Keeyna looked around at the press of creatures about her, daring them to oppose her. Firmly she padded up to Colin, licked his hand gently, and gazed into his face. Then she retreated and spoke. "Be welcome, all of you. Forgive our poor welcome and do not judge us by our anger. We are losing our friend and guide - as are you. Furthermore, the loss is devastating to us. We are heartsick and many of us are exhausted. Some of us have a harder time controlling our pain than others. And the vigil is long." She sighed, "You are not too late. Come, Ve'el-she-nat lies inside. She is unconscious but, I believe, she knows of your grief, of all our grief. We will go to her as one, as she would wish." As she spoke, Keeyna's eyes all but dared the others assembled to cross her. Her pack stood ready to enforce her words but it was not necessary. Reason had returned and they were ashamed of their earlier actions.
Meghan had come to the cave entrance to watch. Now she led them inside to the bed where the old woman lay gasping out her life. In an unspoken agreement, Colin led the way. As the first to say hello so many, many years ago, it seemed only fitting that he be the one to say good-bye. From her post just outside the cave, Keeyna could hear the soft cries of horror as they beheld the pitiful sight. Well, she thought, their control was not very strong. How could it be, living in a world sheltered as it was from the harsher realities of life as they did? As the people exited the cave, a doe stepped forward and laid her head on Colin's shoulder. He sobbed quietly in her soft, brown coat. Seeing this, more of the animals went up and, each in its own way, sought to comfort and receive comfort with the villagers. Miraculously, the villagers responded. Embraces like ripples on a pond spread in ever widening circles as they wept. Keeyna, her own eyes shining with tears, found solace in it. She knew it was the influence of Ve'el-she-nat. Her teaching was allowing the two groups to come together in mutual grief and support.
A tearful, young girl spoke out. "What about the High Lord? Does he know? Can he do anything to heal her?" She sniffled but went on. "It hurts to see her like that, especially when she has helped so many of us. It's not fair!"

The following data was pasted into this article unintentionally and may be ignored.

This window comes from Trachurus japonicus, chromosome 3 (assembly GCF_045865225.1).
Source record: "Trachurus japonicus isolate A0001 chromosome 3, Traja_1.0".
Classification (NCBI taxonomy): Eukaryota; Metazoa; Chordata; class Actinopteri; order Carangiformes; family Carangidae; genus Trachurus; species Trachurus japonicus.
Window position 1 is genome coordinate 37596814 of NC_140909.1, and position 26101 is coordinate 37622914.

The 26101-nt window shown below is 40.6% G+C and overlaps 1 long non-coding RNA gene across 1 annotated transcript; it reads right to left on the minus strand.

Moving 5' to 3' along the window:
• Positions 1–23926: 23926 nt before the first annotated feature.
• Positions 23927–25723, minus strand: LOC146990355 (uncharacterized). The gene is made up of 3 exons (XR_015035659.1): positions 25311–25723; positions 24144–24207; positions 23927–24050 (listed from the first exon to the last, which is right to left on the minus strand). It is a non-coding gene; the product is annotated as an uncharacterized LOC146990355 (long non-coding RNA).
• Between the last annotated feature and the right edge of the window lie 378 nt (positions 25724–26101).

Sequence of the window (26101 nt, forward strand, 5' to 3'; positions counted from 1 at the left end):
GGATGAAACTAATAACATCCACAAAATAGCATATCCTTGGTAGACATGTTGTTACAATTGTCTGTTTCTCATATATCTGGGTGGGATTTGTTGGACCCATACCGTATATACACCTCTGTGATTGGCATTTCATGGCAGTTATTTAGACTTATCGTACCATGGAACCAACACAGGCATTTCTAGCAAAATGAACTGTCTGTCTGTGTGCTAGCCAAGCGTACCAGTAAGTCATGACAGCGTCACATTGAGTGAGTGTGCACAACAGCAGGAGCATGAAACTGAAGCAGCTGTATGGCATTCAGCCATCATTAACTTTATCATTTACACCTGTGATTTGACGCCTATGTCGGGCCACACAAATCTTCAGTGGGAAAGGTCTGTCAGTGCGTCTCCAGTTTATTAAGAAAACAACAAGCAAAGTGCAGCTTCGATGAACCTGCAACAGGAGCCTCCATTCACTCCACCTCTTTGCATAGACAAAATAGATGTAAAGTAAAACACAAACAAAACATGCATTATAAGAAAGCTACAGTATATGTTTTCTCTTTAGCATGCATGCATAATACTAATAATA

Keeyna turned her gray and grizzled muzzle to the girl but replied so that all could hear. "I have already sent word to the High Lord. No doubt he already knows and is on his way." Quietly, almost in an aside she added, "the High Lord always seems to know things before he is even told." She went on, "I am sure he will come as quickly as he can. As to whether or not he can save her, I don't know. We can't. Don't forget, he sent her to us. He will come and do what is right." Keeyna paused, and then continued, her voice noticeably breaking. "She is old now. Perhaps it is time for her to leave us." Silence fell on the assembly as each tried to come to terms with the imminent passing. A lone voice whispered in the night. "She can't die! I need her!" Meghan? It was possible. No one looked up. It didn't matter. They all felt the same way.
"I am here," a Voice said from the darkness. Startled, for even her keen wolf's hearing had not heard him approach, Keeyna whirled about to face him. For an instant, she had the impression that he appeared suddenly, as out of nothing. Nonsense, she told herself firmly, your old eyes are playing tricks on you.
The High Lord stepped into circle about the fire, careful not to tread on any of the smaller creatures. He seemed to know where they were without even looking. As befitted the situation, he was dressed in somber, earth-tone colors. Firelight splashed flickering shades of yellow, orange, and crimson on him, casting intricate patterns upon his form. In the darkness, he seemed to blend in with the trees. His face, though care-worn, possessed a youthful self-assurance and serenity that immediately put everyone at ease. Keeyna, as she always did, drank in his presence and felt some of her tension melt away. His eyes reflected a lifetime of joy and love, shining with an ethereal light that Keeyna could not understand. Not that it mattered any. She felt as though she could never get her fill of that light. She loved his eyes.
Bowing as deeply as her old bones permitted, Keeyna did him homage and then spoke. "We bid you welcome, High Lord. As you know, we have need of you. Ve'el-she-nat lies within the cave," she explained in her most respectful, formal manner. "She was attacked at the forest's edge by the soldiers of the one who calls himself our prince. We know that you can save her if you will."
"Good creatures of the forest, villagers, friends all. I know of your sadness and I share it." The High Lord looked about, visibly moved, grief reflecting in his brilliant eyes. "Ve'el-she-nat means much to you all, but especially to those of you who dwell here in the forest." He paused, as if in deep thought. "I can bring her back to you but, my children, are you certain this is what is best? Ve'el-she-nat is old and tired. She has lived a long, hard life. She devoted her life to teaching you all what TRUTH and LOVE really mean. Though she had no children of her own, she has been a loving mother to all of you." He smiled and those who were nearest him felt the warmth of it pervade their being. "Now it is time for you to leave the nest like fledglings let loose on the world. It is time for you to spread your wings and, at the same time, spread her teachings even to those who have taken her life, even though you yourselves may join her in like manner."
A stir swept through the gathering at his words. He hastened to reassure them. "None of you can change the world. Nevertheless, if you change your own hearts, the world must change with you. Did you not feel it change only minutes ago when animals and humans joined together in grief?"